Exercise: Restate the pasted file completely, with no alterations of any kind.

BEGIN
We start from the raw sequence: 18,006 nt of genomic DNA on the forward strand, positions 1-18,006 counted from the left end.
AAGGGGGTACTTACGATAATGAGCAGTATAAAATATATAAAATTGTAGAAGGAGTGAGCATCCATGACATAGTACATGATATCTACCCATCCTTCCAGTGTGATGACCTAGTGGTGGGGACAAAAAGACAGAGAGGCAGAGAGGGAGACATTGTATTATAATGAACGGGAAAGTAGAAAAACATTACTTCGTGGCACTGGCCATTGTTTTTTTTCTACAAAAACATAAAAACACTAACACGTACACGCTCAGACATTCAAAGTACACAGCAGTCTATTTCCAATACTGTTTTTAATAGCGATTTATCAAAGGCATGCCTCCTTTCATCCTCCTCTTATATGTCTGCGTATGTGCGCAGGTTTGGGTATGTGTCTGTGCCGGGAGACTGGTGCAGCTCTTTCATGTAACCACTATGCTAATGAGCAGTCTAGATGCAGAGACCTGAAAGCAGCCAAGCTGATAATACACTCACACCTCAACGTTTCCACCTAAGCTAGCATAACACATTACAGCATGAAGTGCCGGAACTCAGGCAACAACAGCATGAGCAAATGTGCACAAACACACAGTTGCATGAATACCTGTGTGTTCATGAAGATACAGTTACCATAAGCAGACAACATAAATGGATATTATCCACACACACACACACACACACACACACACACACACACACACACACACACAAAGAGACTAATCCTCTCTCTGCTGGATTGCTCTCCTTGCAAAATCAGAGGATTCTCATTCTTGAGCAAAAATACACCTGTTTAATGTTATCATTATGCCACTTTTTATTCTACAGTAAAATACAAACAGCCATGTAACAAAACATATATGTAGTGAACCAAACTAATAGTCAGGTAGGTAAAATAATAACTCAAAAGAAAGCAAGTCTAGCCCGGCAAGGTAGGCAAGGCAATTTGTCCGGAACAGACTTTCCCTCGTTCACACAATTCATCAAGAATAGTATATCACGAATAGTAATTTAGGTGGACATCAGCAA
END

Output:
We start from the raw sequence: 18,006 nt of genomic DNA on the forward strand, positions 1-18,006 counted from the left end.
AAGGGGGTACTTACGATAATGAGCAGTATAAAATATATAAAATTGTAGAAGGAGTGAGCATCCATGACATAGTACATGATATCTACCCATCCTTCCAGTGTGATGACCTAGTGGTGGGGACAAAAAGACAGAGAGGCAGAGAGGGAGACATTGTATTATAATGAACGGGAAAGTAGAAAAACATTACTTCGTGGCACTGGCCATTGTTTTTTTTCTACAAAAACATAAAAACACTAACACGTACACGCTCAGACATTCAAAGTACACAGCAGTCTATTTCCAATACTGTTTTTAATAGCGATTTATCAAAGGCATGCCTCCTTTCATCCTCCTCTTATATGTCTGCGTATGTGCGCAGGTTTGGGTATGTGTCTGTGCCGGGAGACTGGTGCAGCTCTTTCATGTAACCACTATGCTAATGAGCAGTCTAGATGCAGAGACCTGAAAGCAGCCAAGCTGATAATACACTCACACCTCAACGTTTCCACCTAAGCTAGCATAACACATTACAGCATGAAGTGCCGGAACTCAGGCAACAACAGCATGAGCAAATGTGCACAAACACACAGTTGCATGAATACCTGTGTGTTCATGAAGATACAGTTACCATAAGCAGACAACATAAATGGATATTATCCACACACACACACACACACACACACACACACACACACACACACACACACAAAGAGACTAATCCTCTCTCTGCTGGATTGCTCTCCTTGCAAAATCAGAGGATTCTCATTCTTGAGCAAAAATACACCTGTTTAATGTTATCATTATGCCACTTTTTATTCTACAGTAAAATACAAACAGCCATGTAACAAAACATATATGTAGTGAACCAAACTAATAGTCAGGTAGGTAAAATAATAACTCAAAAGAAAGCAAGTCTAGCCCGGCAAGGTAGGCAAGGCAATTTGTCCGGAACAGACTTTCCCTCGTTCACACAATTCATCAAGAATAGTATATCACGAATAGTAATTTAGGTGGACATCAGCAA